Last Updated on May 5, 2015, by eNotes Editorial. Word Count: 837
According to the author, aerial spraying has been referred to as “an amazing rain of death.” Further, the mere fact that pesticides are dispensed from the air in large quantities represented a significant shift in attitudes. The author notes that public perception of the toxic chemicals used in pesticides were once considered so lethal that graphical illustrations hugged the containers' warning labels. By the late 1950s, however, hundreds of gallons of dangerous chemicals were literally showered from the sky over forests, fields of produce and personal dwellings. This chapter describes two illustrative examples of spraying run amok. The first was a campaign intended to eradicate the gypsy moth in northeastern states while the other plan was devised to destroy fire ants in the South.
The gypsy moth is a natural enemy to valuable hardwood trees. Unfortunately, these insects were able to spread from a relatively confined area of Massachusetts to the entire region of New England. Generally, by means of windborne travel in larval form and in the shelter of plants in the form of “egg masses,” the gypsy moth became a threat to countless hardwood forests in the Northeast. In an attempt to curtail the spread of the gypsy moth into “the great hardwood forests of the southern Appalachians,” the Agriculture Department enacted a massive spraying campaign. The spraying campaign proceeded, despite the successful use of natural predators “imported from abroad.”
Despite the success of predatory elimination, the purported aim of the “blanket spraying” campaign was to permanently annihilate or “eradicate” the gypsy moth. The results were far from successful. Even after the spraying campaign, which damaged crops, destroyed honey bee populations, and even “showered” a housewife with toxic chemicals, the gypsy moth remained. Another regretful circumstance resulting from the mass spraying included legal suits. Beekeepers, in particular, sued for damages and loss of livelihood. Apparently, hundreds of colonies of bees were inadvertently destroyed through the use of DDT. Nonetheless, the spraying campaigns continued although the acreage amounts gradually lessened over the course of five years. Ironically, the gypsy moth population remained virtually unchanged.
In the southern United States, the target of eradication was not the gypsy moth, but the fire ant. Generally, the fire ant had been considered an annoyance, but not a menace. However, in 1957, the US Department of Agriculture portrayed the fire ant as a serious threat to “birds, livestock, and man.” This portrayal proved to be a windfall for producers of chemical pesticides because nearly twenty million acres were quickly targeted for spraying.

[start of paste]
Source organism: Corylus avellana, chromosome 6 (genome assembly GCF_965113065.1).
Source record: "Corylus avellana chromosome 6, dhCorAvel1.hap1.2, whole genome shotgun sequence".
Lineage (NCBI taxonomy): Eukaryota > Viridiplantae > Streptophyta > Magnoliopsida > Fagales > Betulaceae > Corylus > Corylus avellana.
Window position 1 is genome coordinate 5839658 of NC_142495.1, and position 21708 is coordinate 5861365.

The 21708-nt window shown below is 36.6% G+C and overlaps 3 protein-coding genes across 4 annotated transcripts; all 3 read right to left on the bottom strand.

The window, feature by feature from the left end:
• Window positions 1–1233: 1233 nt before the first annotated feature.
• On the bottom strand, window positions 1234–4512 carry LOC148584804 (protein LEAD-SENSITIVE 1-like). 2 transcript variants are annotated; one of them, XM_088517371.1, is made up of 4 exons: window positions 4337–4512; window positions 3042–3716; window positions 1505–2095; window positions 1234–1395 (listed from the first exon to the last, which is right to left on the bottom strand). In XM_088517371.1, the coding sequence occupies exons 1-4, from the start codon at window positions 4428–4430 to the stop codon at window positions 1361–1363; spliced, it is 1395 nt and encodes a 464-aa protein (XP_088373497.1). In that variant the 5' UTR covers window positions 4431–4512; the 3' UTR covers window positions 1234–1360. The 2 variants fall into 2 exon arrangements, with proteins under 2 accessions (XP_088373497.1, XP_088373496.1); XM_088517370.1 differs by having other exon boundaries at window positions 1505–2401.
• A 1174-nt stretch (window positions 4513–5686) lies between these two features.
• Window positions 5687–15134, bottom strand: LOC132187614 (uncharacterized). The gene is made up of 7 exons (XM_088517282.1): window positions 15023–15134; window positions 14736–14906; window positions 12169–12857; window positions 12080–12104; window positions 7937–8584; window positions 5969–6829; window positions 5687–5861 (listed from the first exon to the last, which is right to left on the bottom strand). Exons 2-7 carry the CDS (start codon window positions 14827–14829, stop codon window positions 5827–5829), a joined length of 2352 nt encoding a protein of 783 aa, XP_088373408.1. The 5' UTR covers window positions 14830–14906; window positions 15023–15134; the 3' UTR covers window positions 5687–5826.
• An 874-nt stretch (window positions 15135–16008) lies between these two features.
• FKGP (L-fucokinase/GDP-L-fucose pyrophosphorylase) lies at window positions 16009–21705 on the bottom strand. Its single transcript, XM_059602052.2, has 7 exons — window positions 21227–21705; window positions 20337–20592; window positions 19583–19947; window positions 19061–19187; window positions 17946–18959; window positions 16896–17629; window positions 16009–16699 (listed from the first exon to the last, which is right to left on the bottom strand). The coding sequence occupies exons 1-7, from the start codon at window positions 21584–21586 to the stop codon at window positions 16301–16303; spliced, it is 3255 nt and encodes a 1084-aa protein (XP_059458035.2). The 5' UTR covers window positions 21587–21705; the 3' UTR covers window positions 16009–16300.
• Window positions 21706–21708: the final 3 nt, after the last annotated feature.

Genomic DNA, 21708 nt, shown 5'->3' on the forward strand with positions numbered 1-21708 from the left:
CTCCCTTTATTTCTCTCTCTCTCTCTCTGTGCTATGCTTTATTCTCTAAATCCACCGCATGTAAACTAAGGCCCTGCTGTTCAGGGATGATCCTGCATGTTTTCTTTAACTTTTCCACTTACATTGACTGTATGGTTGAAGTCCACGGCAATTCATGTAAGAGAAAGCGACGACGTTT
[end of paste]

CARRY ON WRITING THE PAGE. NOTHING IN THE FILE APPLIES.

Contrary to the U.S. Department of Agriculture’s depiction of the fire ant, scientists in Alabama reported no “damage to plants by ants in the past five years.” Indeed, the evidence supported the likelihood that the fire ant survived, in part, on a diet consisting of insects, including the “larvae of the boll weevil” which had long been the bane of southern farmers. Even so, the Department of Agriculture supported the production of a film that depicted horrific scenarios in which fire ants stung and brutalized human victims. The objective of the film was to characterize the fire ant as a menace to humans. Ironically, noted the author, thirty-three people died during the course of the year as a result of “the stings of bees and wasps.” Yet there was apparently no indication that these insects should be targeted for eradication. Further, while caution is necessary in avoiding the stings of fire ants, it is likewise necessary to employ caution around bees or wasps. The author concludes that it is therefore illogical to employ the practice of inundating “millions of acres with poisons” in an effort to destroy the fire ant or any pest.
Protests against the spraying campaign, which employed the use of heptachlor and dieldrin, were ignored and a range of animal life suffered. “Poultry, livestock, and pets were also killed.” In Texas, the victims of the spraying included “opossums, armadillos, and an abundant raccoon population.” Other animals that suffered stark decline and death included blackbirds, woodcocks, meadowlarks, bobwhite quails, wild turkeys, cows, chickens and hogs. Some animal populations did not die outright. Instead they were afflicted with a disease of the central nervous system. For instance, only those livestock that ate or drank from contaminated provisions (in those areas treated for fire ants) suffered from this blight. “Stabled animals were not affected.” The affected animals had symptoms of heptachlor or dieldrin poisoning.
Following the discovery of heptachlor in a two-month-old calf, concerns abounded because the calf may have ingested the chemicals from its mother’s milk. Humans consume cow’s milk as well. These initial concerns eventually led to questions on a larger scale, including a Department of Agriculture decision to reduce the amount of chemical treatment following an internal departmental realization that the smaller quantity was “effective.” Moreover, the state of Florida renounced the spraying campaign because the state housed “more fire ants” than prior to the spraying. Local means of control, including treatment of individual fire ant mounds, were embraced in many places.
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